On the first day of December I thought it was time to see how my favourite hill was doing. My first shock on climbing over the solid granite stile was in finding that the undergrowth had been scythed to the ground (sadly Ross Poldark was nowhere to be seen…)
The second was seeing the gorse in flower again reminding me of the proverb:
When the gorse is out of bloom,
kissing’s out of fashion.
The idea behind the saying is that gorse is always in flower somewhere. The saying is recorded from the mid 19th century.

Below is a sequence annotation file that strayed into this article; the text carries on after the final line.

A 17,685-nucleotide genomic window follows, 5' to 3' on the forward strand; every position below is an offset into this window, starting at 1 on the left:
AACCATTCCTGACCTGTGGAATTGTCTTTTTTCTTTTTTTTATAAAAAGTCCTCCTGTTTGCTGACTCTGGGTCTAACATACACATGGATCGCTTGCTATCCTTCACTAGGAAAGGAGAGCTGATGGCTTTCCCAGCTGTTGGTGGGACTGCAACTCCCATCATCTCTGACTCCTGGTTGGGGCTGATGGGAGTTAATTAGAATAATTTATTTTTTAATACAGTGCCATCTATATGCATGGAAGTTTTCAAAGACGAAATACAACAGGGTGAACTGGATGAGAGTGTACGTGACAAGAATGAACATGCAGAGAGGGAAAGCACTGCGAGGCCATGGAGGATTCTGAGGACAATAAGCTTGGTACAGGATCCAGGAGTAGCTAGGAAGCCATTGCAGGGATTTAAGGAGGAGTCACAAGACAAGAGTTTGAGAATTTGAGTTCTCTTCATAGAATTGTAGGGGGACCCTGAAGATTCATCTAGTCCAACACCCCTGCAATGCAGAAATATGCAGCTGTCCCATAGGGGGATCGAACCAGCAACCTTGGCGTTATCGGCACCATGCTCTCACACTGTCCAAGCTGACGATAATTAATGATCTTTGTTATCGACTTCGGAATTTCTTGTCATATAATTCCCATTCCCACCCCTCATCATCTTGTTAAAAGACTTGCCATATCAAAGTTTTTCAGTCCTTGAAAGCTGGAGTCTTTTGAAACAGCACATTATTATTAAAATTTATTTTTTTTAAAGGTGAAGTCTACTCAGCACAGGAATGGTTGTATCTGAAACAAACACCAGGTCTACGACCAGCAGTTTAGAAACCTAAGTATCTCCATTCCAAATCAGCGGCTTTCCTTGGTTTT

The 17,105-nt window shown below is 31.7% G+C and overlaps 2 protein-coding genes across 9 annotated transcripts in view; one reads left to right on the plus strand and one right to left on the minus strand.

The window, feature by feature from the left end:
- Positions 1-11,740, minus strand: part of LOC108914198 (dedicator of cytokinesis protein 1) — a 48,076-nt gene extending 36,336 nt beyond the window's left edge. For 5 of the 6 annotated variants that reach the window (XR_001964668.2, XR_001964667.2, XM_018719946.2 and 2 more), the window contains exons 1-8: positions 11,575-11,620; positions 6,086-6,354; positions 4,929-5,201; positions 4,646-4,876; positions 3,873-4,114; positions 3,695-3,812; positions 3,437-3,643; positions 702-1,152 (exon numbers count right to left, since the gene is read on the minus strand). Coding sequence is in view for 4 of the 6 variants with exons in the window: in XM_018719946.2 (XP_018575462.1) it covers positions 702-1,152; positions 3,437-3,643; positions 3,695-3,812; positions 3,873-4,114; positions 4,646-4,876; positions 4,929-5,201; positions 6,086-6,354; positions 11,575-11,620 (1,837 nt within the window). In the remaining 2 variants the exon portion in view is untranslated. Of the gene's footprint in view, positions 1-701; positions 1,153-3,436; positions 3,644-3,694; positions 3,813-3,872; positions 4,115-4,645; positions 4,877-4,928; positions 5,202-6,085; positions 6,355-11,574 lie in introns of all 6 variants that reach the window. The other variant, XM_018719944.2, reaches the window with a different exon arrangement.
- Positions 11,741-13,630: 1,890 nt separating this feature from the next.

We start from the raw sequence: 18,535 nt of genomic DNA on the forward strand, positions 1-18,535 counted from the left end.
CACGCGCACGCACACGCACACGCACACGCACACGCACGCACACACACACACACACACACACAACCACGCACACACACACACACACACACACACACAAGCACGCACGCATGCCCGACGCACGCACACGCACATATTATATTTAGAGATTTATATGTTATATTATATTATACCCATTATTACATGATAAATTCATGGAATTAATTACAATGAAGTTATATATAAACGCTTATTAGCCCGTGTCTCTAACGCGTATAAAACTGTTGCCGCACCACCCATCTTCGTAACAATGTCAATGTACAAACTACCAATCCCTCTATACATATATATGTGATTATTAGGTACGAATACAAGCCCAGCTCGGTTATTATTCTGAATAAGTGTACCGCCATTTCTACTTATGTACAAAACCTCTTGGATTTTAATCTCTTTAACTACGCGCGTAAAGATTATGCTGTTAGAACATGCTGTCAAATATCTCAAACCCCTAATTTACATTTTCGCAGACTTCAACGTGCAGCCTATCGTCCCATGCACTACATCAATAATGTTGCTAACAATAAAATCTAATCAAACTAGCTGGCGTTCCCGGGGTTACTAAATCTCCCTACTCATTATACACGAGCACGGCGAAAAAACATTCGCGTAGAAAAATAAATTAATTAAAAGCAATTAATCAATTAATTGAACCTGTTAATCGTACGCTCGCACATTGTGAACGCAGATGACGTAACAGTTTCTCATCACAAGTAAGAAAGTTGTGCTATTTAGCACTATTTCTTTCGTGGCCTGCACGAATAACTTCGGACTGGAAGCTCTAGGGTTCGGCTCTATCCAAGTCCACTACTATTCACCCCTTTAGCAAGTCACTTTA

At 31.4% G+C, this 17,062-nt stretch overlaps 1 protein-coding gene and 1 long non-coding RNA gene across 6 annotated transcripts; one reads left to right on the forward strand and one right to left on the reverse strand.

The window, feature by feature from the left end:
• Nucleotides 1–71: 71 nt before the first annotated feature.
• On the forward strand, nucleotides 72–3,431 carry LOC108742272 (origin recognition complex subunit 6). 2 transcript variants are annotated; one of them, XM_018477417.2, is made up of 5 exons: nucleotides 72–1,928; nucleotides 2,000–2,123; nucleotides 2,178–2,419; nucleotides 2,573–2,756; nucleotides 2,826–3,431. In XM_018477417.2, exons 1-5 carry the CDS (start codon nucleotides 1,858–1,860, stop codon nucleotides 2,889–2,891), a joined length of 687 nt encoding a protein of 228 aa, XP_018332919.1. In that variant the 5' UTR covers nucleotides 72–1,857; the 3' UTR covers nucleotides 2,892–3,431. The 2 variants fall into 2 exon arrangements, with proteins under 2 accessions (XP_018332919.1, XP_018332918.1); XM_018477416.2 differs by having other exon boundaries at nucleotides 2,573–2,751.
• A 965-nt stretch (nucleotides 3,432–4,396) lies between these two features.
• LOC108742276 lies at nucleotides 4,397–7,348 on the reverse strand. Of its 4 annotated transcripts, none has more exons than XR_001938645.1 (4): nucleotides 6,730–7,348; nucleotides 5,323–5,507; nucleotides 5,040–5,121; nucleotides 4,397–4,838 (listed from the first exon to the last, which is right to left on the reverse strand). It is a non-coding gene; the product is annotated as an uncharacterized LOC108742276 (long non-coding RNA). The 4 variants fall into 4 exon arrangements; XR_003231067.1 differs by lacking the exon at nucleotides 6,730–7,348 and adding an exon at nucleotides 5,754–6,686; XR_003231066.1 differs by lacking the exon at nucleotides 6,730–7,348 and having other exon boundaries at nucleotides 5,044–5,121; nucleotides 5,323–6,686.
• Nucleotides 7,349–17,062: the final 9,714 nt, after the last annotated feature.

Smoke rose from below, whether from a domestic fire or a bonfire I wasn’t able to tell, and the distant view was obscured by low cloud and mist.
I could just make out the blue waters of the bay as the sun peeped out from beneath the clouds, illuminating the fresh green crops emerging below.
I went to sit on my favourite spot from where I can see both coasts, and simply enjoy the tranquillity of this ancient place.
even if I wasn’t entirely alone.
Turning away from the sea, the views to the south are verdant green pastureland.
As the winter sun began to set the dying bracken turned to burnished copper and winter-bare trees to gold in the soft late afternoon light.
And I walked home.